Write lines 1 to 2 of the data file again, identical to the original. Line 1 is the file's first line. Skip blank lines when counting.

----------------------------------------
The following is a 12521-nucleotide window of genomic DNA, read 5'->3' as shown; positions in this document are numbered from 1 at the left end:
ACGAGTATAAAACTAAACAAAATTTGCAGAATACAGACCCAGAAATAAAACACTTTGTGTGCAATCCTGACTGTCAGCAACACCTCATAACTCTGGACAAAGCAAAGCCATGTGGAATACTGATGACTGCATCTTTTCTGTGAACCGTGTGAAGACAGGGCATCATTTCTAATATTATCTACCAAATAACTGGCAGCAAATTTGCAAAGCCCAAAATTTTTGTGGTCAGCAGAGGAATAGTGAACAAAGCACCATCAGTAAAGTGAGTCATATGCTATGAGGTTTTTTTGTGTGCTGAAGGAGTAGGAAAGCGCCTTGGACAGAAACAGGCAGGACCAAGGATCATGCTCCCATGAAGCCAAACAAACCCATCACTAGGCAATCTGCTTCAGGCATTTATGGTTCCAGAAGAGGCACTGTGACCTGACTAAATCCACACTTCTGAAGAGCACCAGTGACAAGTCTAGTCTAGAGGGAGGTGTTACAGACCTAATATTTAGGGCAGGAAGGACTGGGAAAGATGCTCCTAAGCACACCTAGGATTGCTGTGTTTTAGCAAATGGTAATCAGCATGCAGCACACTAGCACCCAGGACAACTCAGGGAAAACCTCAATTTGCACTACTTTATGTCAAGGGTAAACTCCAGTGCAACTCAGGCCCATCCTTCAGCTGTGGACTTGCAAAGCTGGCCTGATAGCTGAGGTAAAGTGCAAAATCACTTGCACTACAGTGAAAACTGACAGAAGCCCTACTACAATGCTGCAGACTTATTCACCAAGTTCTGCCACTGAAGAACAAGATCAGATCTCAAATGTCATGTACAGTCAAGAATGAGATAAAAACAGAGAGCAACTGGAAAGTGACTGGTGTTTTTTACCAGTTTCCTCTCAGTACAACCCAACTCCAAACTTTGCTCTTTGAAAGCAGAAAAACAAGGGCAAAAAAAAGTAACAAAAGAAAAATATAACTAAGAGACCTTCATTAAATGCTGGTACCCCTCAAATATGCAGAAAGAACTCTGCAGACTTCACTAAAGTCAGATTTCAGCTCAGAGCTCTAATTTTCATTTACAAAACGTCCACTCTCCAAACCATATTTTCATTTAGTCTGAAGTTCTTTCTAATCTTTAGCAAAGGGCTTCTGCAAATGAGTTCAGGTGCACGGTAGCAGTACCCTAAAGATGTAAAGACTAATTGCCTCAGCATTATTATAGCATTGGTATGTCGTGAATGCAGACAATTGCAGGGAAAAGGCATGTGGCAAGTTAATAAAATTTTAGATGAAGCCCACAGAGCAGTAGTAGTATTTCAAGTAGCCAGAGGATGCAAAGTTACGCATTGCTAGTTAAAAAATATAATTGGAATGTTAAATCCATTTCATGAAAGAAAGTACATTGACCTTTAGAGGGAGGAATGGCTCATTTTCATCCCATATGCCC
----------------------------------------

The following is a 12521-nucleotide window of genomic DNA, read 5'->3' as shown; positions in this document are numbered from 1 at the left end:
ACGAGTATAAAACTAAACAAAATTTGCAGAATACAGACCCAGAAATAAAACACTTTGTGTGCAATCCTGACTGTCAGCAACACCTCATAACTCTGGACAAAGCAAAGCCATGTGGAATACTGATGACTGCATCTTTTCTGTGAACCGTGTGAAGACAGGGCATCATTTCTAATATTATCTACCAAATAACTGGCAGCAAATTTGCAAAGCCCAAAATTTTTGTGGTCAGCAGAGGAATAGTGAACAAAGCACCATCAGTAAAGTGAGTCATATGCTATGAGGTTTTTTTGTGTGCTGAAGGAGTAGGAAAGCGCCTTGGACAGAAACAGGCAGGACCAAGGATCATGCTCCCATGAAGCCAAACAAACCCATCACTAGGCAATCTGCTTCAGGCATTTATGGTTCCAGAAGAGGCACTGTGACCTGACTAAATCCACACTTCTGAAGAGCACCAGTGACAAGTCTAGTCTAGAGGGAGGTGTTACAGACCTAATATTTAGGGCAGGAAGGACTGGGAAAGATGCTCCTAAGCACACCTAGGATTGCTGTGTTTTAGCAAATGGTAATCAGCATGCAGCACACTAGCACCCAGGACAACTCAGGGAAAACCTCAATTTGCACTACTTTATGTCAAGGGTAAACTCCAGTGCAACTCAGGCCCATCCTTCAGCTGTGGACTTGCAAAGCTGGCCTGATAGCTGAGGTAAAGTGCAAAATCACTTGCACTACAGTGAAAACTGACAGAAGCCCTACTACAATGCTGCAGACTTATTCACCAAGTTCTGCCACTGAAGAACAAGATCAGATCTCAAATGTCATGTACAGTCAAGAATGAGATAAAAACAGAGAGCAACTGGAAAGTGACTGGTGTTTTTTACCAGTTTCCTCTCAGTACAACCCAACTCCAAACTTTGCTCTTTGAAAGCAGAAAAACAAGGGCAAAAAAAAGTAACAAAAGAAAAATATAACTAAGAGACCTTCATTAAATGCTGGTACCCCTCAAATATGCAGAAAGAACTCTGCAGACTTCACTAAAGTCAGATTTCAGCTCAGAGCTCTAATTTTCATTTACAAAACGTCCACTCTCCAAACCATATTTTCATTTAGTCTGAAGTTCTTTCTAATCTTTAGCAAAGGGCTTCTGCAAATGAGTTCAGGTGCACGGTAGCAGTACCCTAAAGATGTAAAGACTAATTGCCTCAGCATTATTATAGCATTGGTATGTCGTGAATGCAGACAATTGCAGGGAAAAGGCATGTGGCAAGTTAATAAAATTTTAGATGAAGCCCACAGAGCAGTAGTAGTATTTCAAGTAGCCAGAGGATGCAAAGTTACGCATTGCTAGTTAAAAAATATAATTGGAATGTTAAATCCATTTCATGAAAGAAAGTACATTGACCTTTAGAGGGAGGAATGGCTCATTTTCATCCCATATGCCC